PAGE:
Hundreds of pages of Robert Mueller’s report can be summed up in one long sentence: There is reason to believe that President Donald Trump obstructed justice, but his esteemed title allows him to escape indictment, so he requires the unique label of unindictable crook.
Ed Stone, Northbrook
SEND LETTERS TO firstname.lastname@example.org: Please include your neighborhood or hometown and a phone number for verification purposes.
What was redacted?
During the time of the Richard M. Nixon investigation, I was able to buy a pocketbook printing of the secretly recorded White House tapes. The only gaps — incomplete sentences, fragments etc. — occurred where the tape apparently was garbled to the point that it was impossible to determine what was being said.
With the release of the redacted Mueller report in the so-called “age of government transparency,” it is almost impossible not to question what’s in the report that requires this much “editing.”
Did Attorney General William Barr edit the document in a way intended to steer the public to a conclusion that might differ from one reached if the entire document had been made available for scrutiny? For those skeptical of the Trump administration, this action seems to have only added fuel to an already smoldering fire.
Daniel Pupo, Orland Park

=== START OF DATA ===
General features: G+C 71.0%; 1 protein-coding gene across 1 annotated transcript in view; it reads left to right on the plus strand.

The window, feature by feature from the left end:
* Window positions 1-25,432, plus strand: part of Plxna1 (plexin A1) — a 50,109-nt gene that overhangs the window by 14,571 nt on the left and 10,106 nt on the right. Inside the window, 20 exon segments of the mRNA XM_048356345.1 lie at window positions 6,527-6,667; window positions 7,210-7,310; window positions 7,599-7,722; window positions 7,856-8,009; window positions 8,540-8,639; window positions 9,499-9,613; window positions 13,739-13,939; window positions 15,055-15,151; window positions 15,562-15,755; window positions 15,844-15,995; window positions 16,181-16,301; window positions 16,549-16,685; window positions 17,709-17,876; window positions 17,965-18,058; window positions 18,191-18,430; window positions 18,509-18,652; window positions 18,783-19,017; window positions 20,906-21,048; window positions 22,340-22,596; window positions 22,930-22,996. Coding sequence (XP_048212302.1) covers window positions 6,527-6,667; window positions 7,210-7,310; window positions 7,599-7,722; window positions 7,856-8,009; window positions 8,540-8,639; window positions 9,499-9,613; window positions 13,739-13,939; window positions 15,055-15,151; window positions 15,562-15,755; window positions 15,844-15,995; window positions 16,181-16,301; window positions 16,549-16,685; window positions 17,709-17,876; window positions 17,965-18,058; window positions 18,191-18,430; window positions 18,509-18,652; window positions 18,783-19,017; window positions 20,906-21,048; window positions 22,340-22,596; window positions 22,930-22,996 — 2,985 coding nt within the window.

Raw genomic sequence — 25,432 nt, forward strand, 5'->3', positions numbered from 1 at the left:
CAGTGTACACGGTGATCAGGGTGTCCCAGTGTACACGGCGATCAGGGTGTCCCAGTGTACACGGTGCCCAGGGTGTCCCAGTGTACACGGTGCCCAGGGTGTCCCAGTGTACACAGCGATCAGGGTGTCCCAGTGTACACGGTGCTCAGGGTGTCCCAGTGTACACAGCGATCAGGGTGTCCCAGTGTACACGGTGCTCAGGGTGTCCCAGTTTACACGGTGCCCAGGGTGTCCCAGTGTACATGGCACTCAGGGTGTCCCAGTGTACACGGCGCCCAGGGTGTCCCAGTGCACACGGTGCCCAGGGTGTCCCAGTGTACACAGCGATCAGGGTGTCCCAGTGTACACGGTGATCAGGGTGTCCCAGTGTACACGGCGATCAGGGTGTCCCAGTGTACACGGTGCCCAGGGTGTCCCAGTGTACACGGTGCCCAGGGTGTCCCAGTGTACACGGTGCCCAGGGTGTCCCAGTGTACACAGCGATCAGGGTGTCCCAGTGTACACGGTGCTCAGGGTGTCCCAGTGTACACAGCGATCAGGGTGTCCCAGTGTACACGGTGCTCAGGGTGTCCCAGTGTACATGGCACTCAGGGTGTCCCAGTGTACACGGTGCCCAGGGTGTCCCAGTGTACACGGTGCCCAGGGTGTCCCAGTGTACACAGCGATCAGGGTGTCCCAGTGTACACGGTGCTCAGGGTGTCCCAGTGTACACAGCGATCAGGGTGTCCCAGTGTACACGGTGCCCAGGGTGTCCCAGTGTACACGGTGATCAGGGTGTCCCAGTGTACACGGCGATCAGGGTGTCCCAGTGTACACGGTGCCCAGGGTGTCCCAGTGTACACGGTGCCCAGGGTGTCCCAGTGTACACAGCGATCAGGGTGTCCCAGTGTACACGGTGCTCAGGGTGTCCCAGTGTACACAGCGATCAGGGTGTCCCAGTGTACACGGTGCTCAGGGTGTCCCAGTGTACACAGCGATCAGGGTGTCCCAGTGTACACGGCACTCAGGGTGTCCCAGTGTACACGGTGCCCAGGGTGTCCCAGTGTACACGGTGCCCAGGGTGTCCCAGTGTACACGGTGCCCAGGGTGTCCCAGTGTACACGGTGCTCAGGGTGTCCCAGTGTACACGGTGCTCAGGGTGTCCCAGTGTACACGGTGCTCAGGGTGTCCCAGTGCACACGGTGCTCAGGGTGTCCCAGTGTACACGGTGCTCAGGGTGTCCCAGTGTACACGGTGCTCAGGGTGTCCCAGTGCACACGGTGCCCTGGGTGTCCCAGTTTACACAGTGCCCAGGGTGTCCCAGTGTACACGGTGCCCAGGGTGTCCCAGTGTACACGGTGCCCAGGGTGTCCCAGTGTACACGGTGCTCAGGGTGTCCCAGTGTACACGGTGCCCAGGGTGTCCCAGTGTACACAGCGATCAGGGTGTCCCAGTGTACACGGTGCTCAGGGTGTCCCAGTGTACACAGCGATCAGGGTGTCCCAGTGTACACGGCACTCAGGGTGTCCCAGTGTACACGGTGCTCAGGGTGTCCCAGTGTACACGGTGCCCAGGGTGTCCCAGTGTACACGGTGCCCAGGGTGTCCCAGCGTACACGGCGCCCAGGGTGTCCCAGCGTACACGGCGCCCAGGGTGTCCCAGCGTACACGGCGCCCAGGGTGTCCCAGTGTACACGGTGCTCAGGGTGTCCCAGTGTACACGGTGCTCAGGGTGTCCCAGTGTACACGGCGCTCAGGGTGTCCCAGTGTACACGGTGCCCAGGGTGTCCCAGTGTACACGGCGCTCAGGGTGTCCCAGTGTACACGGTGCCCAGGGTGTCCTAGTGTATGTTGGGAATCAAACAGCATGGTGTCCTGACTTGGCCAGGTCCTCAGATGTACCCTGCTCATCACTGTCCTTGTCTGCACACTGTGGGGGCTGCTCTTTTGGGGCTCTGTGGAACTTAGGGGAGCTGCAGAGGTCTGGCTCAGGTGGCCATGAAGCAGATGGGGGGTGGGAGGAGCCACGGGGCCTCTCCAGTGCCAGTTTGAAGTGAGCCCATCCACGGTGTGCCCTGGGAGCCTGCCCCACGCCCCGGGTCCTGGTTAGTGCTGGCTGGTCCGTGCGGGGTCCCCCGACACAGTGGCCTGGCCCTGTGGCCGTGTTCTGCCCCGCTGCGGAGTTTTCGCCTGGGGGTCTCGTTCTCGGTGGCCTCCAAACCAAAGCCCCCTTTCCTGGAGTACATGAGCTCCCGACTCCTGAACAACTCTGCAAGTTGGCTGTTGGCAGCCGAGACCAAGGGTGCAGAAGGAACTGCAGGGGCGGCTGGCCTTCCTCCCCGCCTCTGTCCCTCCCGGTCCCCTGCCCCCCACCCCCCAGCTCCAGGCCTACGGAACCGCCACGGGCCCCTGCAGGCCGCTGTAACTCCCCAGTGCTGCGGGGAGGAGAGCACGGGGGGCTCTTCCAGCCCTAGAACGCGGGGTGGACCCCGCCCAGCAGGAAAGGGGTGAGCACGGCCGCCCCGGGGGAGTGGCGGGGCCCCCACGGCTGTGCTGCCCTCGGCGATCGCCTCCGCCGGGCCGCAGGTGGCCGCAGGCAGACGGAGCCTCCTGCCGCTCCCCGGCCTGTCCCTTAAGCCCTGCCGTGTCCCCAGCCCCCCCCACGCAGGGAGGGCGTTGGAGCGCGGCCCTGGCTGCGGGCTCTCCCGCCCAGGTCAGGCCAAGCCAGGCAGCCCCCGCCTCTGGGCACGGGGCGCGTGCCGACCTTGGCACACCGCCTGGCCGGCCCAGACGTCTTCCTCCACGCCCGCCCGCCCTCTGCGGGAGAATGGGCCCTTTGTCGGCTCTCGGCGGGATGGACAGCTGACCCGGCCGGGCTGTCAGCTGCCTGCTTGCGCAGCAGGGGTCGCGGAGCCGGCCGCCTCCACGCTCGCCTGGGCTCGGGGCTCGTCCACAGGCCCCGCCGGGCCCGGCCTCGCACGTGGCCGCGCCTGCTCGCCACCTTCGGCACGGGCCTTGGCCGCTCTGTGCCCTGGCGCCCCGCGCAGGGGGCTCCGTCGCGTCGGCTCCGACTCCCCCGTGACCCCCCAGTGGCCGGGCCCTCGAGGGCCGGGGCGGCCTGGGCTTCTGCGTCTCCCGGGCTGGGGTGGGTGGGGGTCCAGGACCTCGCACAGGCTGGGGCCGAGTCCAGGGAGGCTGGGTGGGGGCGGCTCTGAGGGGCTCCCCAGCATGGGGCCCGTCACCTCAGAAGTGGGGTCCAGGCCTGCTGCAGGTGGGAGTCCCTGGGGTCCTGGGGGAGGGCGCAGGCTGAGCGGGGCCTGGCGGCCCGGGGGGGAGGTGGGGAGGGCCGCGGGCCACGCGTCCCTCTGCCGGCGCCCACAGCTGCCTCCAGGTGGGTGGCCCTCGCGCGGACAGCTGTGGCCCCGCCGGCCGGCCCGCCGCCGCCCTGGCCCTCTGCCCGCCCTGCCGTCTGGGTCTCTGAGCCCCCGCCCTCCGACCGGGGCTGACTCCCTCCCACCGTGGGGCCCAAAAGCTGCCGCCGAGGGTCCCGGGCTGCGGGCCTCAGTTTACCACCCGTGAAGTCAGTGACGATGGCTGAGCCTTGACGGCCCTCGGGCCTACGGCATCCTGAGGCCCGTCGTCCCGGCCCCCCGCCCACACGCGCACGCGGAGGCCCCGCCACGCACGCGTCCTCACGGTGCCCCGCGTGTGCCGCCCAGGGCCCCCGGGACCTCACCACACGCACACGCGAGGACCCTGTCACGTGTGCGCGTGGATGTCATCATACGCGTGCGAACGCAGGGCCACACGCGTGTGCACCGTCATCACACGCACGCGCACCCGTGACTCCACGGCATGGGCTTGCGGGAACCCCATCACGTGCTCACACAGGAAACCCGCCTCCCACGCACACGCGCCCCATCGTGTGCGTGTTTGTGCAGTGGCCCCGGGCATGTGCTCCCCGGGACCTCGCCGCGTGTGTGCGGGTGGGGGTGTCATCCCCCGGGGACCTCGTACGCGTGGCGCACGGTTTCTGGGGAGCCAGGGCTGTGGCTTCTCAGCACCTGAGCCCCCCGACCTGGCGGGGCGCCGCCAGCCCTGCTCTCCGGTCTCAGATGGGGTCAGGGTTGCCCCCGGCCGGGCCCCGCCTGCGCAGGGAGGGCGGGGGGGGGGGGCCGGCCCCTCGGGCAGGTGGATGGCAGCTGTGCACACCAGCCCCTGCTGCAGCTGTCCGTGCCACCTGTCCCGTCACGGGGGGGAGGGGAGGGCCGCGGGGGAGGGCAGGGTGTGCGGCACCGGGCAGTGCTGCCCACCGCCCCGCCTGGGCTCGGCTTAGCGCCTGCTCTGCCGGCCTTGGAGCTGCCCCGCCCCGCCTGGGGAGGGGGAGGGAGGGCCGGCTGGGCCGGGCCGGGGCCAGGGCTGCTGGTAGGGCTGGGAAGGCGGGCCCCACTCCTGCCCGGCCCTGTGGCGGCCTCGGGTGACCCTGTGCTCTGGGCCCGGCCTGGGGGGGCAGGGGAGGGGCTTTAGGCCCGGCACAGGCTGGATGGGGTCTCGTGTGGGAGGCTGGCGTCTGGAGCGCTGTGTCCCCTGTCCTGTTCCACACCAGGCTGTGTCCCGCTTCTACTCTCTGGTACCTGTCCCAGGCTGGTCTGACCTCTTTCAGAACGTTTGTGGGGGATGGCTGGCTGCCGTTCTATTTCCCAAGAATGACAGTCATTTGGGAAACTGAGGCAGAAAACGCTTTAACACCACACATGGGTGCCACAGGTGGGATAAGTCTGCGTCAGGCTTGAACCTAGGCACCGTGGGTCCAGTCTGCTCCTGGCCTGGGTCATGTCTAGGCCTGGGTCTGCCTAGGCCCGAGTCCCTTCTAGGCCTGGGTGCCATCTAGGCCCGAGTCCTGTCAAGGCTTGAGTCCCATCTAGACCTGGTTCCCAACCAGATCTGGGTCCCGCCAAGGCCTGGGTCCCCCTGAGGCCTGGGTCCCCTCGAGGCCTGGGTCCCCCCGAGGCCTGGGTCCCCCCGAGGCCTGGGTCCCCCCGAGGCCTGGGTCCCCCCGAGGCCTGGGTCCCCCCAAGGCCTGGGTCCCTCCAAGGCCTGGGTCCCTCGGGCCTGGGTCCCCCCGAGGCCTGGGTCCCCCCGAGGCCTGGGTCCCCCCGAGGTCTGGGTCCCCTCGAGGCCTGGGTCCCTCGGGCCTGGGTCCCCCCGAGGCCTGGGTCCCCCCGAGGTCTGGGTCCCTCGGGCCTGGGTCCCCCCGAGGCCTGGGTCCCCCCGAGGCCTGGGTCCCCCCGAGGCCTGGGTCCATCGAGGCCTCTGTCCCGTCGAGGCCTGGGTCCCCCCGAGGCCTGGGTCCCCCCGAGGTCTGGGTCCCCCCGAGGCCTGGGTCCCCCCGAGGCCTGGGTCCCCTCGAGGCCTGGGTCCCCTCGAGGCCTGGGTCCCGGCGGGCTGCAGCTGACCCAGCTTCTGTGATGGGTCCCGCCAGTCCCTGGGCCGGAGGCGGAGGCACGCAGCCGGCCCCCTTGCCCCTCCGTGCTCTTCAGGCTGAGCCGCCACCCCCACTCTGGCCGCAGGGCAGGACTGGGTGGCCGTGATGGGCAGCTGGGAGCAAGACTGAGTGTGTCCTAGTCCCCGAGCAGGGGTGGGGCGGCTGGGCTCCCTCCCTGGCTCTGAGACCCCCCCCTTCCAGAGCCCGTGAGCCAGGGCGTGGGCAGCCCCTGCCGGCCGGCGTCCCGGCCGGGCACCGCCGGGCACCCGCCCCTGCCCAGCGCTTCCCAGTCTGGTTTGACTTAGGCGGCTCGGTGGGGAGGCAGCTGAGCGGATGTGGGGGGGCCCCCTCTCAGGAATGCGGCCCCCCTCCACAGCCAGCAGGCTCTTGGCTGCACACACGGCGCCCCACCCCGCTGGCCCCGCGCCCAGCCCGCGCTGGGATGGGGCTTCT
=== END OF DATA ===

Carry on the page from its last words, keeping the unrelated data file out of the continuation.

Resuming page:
Every year, there are somewhere between 643,000 and 1 million bankruptcies as a result of medical debt. Further, there are many who have to mortgage their home to erase such debt.
This is not surprising. According to the book “An American Sickness,” studies have shown that “hospitals charge patients who are uninsured or self-pay pay 2.5 times more than they charge those covered by health insurance and three times more than the amount allowed by Medicare.”
According to CNBC, just 40 percent of Americans have the funds to cover a $1,000 emergency room visit.
The only way to solve such crises is to have all insured.
Comparing Medicare costs with private insurance costs, Medicare comes out on top.
A number of people are suggesting that Medicare for All would be too costly; rather they suggest lowering the age for Medicare to 55. But what is more logical, covering those over 55 or putting us all in the most economical coverage?
Lee Knohl, Evanston